Want in on an argument?
On one hand, there’s me, and maybe some of you. On the other hand is Dennis Prager, and my friend Bookworm. Prager you probably know by reputation, seeing as how his radio show and philosophical outlook are well established in conservative circles. Bookworm works anonymously on a smaller stage, airing her exasperation with progressive thought on a fine blog called “Bookworm Room.”
Bookworm drew the curtain up on our scene by citing this essay by Dennis Prager as being worthy of study. In comments on her blog, she then remarked that she agrees with Prager that “widespread massacres of Iraqi civilians by other Iraqis and Muslims” were “completely unforeseeable.”
Prager used the word (“unforeseeable”) first, and Bookworm followed. To both of them I say with a certain Spanish bemusement, “You keep using that word. I do not think it means what you think it means.”
Some context: It’s true that, as Prager writes, no Japanese blew up their own temples to rid Japan of American soldiers after World War Two. It’s also true that Germans did not slaughter each other in an effort to compel withdrawal by the American, British, French, and Soviet occupiers that carved Germany up between them for a while.
But the examples that Prager cites do not shed any light on Iraq, because neither comes from a state with a Muslim majority. Erudite and level-headed though he often is, Prager seems to have forgotten the Muslim-on-Muslim violence of the Iran-Iraq war. Even more surprising, he seems to have forgotten that staple of the debased curriculum in Palestinian schools, “Fun with Semtex and Other Explosives.”
In trying to exonerate President Bush from some of the mistakes that some on both the Left and the Right charge him with having made, the ever-chivalrous Prager leaps to the conclusion that fratricidal behavior as a means of resistance to occupation is unprecedented. That is a strong (and, I contend, both inept and inapt) descriptor for forecasts involving a religion that exalts “martyrdom” of the kind that takes not only a bomber’s life but also the lives of people around him or her, without regard for creed.
If President Bush had spent more time learning about Islam from people like Robert Spencer, Steve Emerson, Daniel Pipes, Brigette Gabriel, and Bat Ye’or, he might indeed have foreseen the fratricidal nature of strife in Iraq after Saddam Hussein. Were anyone in the aforementioned group not available, the president could have learned much the same thing in consultation with the Kurds, or conversation with still-fugitive author Salman Rushdie, or any Muslim convert to Christianity.
Even those of us who’ve never had a power lunch or darkened the door of a Beltway think tank are pretty sure that Muslim leaders do not offer balloon animals and lollipops to apostates from their faith, or host birthday parties for them down at Dairy Queen.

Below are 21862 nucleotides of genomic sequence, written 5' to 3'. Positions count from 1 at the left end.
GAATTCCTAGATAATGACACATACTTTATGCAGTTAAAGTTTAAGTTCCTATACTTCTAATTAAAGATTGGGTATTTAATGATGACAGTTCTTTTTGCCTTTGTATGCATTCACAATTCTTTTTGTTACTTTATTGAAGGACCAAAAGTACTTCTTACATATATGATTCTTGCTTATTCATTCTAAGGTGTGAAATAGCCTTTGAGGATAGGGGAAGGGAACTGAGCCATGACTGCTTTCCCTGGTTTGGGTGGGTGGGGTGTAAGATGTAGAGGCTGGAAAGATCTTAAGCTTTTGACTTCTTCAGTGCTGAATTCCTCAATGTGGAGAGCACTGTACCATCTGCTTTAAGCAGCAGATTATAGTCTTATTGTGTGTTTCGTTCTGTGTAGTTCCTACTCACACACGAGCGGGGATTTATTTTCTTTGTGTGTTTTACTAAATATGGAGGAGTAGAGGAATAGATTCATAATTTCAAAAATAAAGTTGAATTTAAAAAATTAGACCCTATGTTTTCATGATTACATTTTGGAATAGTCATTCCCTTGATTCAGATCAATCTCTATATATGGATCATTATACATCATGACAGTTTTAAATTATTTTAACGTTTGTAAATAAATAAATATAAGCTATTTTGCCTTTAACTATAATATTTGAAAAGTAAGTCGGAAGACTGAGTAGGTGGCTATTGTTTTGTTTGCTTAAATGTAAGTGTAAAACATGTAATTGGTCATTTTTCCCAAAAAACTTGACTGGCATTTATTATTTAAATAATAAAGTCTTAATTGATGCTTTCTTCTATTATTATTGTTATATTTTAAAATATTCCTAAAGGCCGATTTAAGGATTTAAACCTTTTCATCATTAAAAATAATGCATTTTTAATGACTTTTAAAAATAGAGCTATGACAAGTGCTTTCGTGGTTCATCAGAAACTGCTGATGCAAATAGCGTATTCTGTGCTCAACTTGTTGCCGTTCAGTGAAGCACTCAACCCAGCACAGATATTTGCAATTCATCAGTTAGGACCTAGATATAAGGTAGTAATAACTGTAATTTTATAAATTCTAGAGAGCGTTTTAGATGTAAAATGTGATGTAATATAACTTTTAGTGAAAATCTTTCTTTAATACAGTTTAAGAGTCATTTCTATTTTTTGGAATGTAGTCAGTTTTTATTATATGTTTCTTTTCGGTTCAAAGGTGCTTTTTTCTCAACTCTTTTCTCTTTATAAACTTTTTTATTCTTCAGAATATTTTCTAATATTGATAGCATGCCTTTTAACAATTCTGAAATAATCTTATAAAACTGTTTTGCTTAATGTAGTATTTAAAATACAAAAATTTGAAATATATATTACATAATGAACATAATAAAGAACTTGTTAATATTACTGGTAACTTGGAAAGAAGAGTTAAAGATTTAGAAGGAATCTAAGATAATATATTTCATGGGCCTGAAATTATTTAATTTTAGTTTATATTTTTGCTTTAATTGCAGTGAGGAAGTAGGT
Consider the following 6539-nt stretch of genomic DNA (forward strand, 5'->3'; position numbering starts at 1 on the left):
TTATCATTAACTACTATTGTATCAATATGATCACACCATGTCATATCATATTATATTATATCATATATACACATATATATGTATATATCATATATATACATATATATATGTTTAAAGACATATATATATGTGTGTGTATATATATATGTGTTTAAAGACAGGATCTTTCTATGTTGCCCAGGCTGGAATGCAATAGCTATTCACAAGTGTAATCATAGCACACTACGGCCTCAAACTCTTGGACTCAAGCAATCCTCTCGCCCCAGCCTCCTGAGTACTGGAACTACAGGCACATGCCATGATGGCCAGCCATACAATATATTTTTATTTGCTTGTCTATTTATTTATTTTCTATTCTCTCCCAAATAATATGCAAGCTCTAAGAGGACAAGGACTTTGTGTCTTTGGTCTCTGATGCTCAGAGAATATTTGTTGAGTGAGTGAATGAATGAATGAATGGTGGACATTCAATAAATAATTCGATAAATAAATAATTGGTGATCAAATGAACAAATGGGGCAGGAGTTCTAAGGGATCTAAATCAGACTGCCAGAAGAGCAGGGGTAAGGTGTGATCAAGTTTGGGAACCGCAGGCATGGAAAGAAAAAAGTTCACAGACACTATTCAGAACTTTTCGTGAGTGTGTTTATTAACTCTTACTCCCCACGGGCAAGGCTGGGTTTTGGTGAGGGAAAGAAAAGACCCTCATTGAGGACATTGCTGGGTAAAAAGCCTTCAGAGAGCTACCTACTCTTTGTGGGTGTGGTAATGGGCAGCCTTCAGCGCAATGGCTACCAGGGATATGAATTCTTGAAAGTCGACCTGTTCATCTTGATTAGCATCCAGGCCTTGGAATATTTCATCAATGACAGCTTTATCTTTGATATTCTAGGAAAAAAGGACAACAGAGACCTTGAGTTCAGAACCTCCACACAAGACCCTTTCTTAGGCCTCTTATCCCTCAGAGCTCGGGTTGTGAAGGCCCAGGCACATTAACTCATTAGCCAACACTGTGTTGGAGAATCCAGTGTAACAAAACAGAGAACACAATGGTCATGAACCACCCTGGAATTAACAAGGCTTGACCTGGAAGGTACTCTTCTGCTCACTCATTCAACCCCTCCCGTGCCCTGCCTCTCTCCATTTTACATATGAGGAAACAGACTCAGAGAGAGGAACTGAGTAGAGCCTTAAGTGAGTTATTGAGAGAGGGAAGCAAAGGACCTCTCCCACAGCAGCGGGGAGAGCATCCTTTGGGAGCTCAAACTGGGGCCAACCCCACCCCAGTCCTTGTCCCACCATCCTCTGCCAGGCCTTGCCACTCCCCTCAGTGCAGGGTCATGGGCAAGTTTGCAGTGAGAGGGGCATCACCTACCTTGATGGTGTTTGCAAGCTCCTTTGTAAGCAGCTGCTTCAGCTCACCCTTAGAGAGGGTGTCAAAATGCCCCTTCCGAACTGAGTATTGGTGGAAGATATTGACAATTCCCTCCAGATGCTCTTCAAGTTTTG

SO HAS ANYONE ASKED Tony Snow whether people in the president’s inner circle learned lessons from the life of Mohammed, or the etymology of the word “assassin”? Those are leading questions, to be sure, but they’re scrupulously nonpartisan as well.
My problem with Prager’s defense of the president is that the allegedly inevitable lack of foresight on which it is premised can only be called inevitable if your understanding of Islam is shaped exclusively by well-meaning dilettantes or apologists for that religion. Let’s name names: Karen Armstrong, Oprah Winfrey, and Robert Fisk will never foresee Muslim-on-Muslim violence unless they can blame Zionism or Uncle Sam for having provoked it, and it never occurs to them that their most common defense of Muslim honor turns Muslims into children through the alchemy of condescension.
Team Bush should have known that as far as inconvenient truths go, the only global warming worth worrying about is the one caused by the rising fires of Islamist intolerance. Moreover, while we’re all capable of cruelty, some religions turn more of a blind eye to that than others.
Novelist Lee Child makes a related point about what is and is not foreseeable in his book, Echo Burning, when the main character observes that in any situation where male and female criminals are both armed, it’s “standard counter-terrorism doctrine” to “take the woman out first.”
It’s not just mordant irony that makes the protagonist of that book put the axiom “Ladies First” in a whole new light. By that point in the story, he knows he’s chasing a team of contract killers that includes a woman. For the benefit of discomfited listeners, he explains that a woman in that environment is unusual enough that she must be considered even more dangerous than her male counterparts. In other words (and assuming the author’s research withstands scrutiny), anyone shocked at the target priority involved in the forthcoming shootout does not understand the rules of engagement.
I do not know whether Dennis Prager reads Lee Child, but I am certain that both he and Bookworm have read Shakespeare, and the pep talk that the Bard had King Henry V give his troops before the Battle of Agincourt might also have helped this administration in planning for “Operation Iraqi Freedom” and its sequels. Hark back to 1415 via 1599, and think on the power of speech like this from a commander:
We few, we happy few, we band of brothers;
For he to-day that sheds his blood with me
Shall be my brother; be he ne’er so vile,
This day shall gentle his condition;
And gentlemen in England now-a-bed
Shall think themselves accurs’d they were not here,
And hold their manhoods cheap whiles any speaks
That fought with us upon Saint Crispin’s day.
The force of that exhortation comes not only from its passion and craft, but also from the Judeo-Christian assumption that “holding manhood cheap” was and is undesirable, because all life is precious. A culture that at its best (still) embraces life must give thanks for its theological inheritance, because not all cultures are so blessed.